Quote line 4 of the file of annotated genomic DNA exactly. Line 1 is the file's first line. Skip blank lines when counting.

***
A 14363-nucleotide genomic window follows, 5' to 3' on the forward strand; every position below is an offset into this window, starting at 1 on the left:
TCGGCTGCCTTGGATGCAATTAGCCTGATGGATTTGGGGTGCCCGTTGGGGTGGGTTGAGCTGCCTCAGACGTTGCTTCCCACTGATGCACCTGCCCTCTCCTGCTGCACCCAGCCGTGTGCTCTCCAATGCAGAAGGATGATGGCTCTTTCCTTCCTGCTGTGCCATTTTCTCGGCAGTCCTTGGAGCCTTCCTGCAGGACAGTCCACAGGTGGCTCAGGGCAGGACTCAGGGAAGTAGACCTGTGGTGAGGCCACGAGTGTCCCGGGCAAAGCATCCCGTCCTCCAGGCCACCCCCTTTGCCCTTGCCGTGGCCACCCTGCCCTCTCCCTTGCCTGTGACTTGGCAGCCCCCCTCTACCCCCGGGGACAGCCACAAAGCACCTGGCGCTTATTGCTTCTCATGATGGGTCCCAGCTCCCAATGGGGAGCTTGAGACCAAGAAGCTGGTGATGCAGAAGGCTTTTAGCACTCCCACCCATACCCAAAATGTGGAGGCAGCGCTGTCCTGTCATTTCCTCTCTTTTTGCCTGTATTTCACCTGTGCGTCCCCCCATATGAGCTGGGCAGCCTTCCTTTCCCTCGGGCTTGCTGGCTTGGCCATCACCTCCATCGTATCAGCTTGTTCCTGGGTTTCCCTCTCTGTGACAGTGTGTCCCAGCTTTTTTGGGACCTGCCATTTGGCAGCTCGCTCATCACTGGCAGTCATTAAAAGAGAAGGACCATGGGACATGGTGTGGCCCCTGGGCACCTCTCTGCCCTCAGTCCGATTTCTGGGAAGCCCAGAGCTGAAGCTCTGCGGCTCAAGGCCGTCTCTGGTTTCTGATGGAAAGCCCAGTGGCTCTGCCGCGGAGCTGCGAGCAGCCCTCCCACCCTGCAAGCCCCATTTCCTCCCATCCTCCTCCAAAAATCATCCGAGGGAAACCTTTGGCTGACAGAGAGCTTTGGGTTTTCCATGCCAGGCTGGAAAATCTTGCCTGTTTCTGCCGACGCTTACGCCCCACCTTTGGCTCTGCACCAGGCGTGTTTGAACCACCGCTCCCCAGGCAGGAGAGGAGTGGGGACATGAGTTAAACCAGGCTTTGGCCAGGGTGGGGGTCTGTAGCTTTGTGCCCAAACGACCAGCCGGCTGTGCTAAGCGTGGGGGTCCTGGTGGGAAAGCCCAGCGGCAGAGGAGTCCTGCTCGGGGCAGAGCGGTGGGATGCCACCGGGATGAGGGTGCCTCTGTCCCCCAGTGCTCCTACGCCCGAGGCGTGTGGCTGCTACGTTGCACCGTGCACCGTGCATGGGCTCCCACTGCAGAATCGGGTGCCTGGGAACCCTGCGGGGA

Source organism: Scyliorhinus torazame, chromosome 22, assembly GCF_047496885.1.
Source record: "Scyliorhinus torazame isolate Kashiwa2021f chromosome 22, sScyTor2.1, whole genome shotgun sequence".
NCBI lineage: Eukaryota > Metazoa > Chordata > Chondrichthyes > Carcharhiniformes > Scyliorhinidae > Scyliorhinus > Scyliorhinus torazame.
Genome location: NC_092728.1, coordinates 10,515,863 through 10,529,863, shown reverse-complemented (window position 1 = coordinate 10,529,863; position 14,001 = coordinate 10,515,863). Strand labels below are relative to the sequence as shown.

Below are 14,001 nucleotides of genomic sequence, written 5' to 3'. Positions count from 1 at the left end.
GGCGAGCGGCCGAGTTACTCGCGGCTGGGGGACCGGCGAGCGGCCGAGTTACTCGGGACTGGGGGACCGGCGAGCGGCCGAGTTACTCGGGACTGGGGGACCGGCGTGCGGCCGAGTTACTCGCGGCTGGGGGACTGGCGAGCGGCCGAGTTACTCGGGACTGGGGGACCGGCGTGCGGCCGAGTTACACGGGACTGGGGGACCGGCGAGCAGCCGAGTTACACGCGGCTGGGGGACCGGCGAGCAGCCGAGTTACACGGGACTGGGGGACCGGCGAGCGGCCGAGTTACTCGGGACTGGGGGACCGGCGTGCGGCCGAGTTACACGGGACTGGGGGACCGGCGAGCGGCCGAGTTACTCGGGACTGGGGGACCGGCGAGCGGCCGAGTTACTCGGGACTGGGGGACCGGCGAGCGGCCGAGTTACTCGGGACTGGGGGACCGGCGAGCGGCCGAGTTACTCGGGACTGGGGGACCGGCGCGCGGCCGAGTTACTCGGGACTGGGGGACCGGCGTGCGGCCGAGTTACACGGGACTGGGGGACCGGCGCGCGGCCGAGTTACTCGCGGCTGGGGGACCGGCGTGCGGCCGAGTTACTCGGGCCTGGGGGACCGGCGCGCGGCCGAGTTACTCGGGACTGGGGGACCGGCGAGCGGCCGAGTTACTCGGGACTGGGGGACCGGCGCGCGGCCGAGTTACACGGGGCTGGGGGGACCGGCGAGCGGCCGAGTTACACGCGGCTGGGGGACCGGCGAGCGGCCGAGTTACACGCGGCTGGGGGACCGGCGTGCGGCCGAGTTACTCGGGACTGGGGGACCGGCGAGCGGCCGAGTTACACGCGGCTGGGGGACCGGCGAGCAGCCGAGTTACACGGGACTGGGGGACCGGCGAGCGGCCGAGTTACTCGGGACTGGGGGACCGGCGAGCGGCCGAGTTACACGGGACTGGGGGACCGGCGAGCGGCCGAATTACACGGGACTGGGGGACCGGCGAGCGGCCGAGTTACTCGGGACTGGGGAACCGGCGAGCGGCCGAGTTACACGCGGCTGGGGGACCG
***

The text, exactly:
Source record: "Scyliorhinus torazame isolate Kashiwa2021f chromosome 22, sScyTor2.1, whole genome shotgun sequence".